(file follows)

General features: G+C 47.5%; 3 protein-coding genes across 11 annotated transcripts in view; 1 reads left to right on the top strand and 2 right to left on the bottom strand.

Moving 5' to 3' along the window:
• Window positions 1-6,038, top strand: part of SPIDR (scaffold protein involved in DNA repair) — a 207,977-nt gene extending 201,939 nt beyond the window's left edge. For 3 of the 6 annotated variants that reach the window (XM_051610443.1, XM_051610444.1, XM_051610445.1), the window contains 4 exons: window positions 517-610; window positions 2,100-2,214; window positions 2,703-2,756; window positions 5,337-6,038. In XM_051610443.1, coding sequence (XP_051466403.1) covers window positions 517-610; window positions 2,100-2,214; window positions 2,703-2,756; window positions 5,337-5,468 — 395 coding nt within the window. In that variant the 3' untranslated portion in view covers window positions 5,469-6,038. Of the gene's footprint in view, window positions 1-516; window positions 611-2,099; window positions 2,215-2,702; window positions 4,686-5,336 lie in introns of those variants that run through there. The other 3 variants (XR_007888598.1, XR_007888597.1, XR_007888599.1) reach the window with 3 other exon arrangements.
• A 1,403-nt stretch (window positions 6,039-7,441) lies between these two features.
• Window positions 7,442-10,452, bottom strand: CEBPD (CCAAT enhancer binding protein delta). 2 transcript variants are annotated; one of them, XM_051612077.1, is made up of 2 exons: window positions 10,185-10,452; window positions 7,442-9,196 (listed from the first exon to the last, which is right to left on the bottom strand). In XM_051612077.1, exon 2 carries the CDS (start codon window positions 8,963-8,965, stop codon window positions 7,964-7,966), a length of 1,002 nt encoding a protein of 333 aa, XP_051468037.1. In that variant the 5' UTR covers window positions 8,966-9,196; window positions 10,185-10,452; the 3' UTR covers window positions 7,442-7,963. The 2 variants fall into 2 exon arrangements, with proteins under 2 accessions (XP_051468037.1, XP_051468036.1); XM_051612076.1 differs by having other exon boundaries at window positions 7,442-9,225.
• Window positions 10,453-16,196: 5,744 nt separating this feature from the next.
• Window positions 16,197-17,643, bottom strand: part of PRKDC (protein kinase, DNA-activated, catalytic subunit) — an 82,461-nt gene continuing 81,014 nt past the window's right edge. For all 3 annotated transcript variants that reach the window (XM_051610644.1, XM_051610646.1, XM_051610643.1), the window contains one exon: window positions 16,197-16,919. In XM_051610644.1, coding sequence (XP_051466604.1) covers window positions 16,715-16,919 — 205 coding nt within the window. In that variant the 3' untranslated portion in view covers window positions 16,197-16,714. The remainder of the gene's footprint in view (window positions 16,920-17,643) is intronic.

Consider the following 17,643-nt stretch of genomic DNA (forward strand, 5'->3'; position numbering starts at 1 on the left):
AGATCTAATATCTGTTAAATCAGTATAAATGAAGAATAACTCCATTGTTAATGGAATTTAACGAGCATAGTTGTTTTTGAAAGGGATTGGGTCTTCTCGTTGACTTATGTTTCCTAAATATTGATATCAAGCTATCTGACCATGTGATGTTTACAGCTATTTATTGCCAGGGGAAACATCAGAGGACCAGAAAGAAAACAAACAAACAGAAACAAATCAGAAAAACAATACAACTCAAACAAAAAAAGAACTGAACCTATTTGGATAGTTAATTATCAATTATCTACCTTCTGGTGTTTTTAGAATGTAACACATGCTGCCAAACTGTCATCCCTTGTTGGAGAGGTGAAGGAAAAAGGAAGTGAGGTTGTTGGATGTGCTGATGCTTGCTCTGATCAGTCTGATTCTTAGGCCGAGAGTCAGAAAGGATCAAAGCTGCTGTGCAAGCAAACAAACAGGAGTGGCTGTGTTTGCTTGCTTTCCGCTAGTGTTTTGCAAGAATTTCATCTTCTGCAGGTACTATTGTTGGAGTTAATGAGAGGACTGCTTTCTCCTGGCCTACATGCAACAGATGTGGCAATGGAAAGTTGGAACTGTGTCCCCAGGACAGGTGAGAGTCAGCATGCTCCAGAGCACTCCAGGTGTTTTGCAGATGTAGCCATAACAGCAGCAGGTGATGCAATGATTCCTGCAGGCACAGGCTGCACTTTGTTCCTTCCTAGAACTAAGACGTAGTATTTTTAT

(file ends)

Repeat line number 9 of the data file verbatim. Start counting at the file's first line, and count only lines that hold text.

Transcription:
AGATCTAATATCTGTTAAATCAGTATAAATGAAGAATAACTCCATTGTTAATGGAATTTAACGAGCATAGTTGTTTTTGAAAGGGATTGGGTCTTCTCGTTGACTTATGTTTCCTAAATATTGATATCAAGCTATCTGACCATGTGATGTTTACAGCTATTTATTGCCAGGGGAAACATCAGAGGACCAGAAAGAAAACAAACAAACAGAAACAAATCAGAAAAACAATACAACTCAAACAAAAAAAGAACTGAACCTATTTGGATAGTTAATTATCAATTATCTACCTTCTGGTGTTTTTAGAATGTAACACATGCTGCCAAACTGTCATCCCTTGTTGGAGAGGTGAAGGAAAAAGGAAGTGAGGTTGTTGGATGTGCTGATGCTTGCTCTGATCAGTCTGATTCTTAGGCCGAGAGTCAGAAAGGATCAAAGCTGCTGTGCAAGCAAACAAACAGGAGTGGCTGTGTTTGCTTGCTTTCCGCTAGTGTTTTGCAAGAATTTCATCTTCTGCAGGTACTATTGTTGGAGTTAATGAGAGGACTGCTTTCTCCTGGCCTACATGCAACAGATGTGGCAATGGAAAGTTGGAACTGTGTCCCCAGGACAGGTGAGAGTCAGCATGCTCCAGAGCACTCCAGGTGTTTTGCAGATGTAGCCATAACAGCAGCAGGTGATGCAATGATTCCTGCAGGCACAGGCTGCACTTTGTTCCTTCCTAGAACTAAGACGTAGTATTTTTAT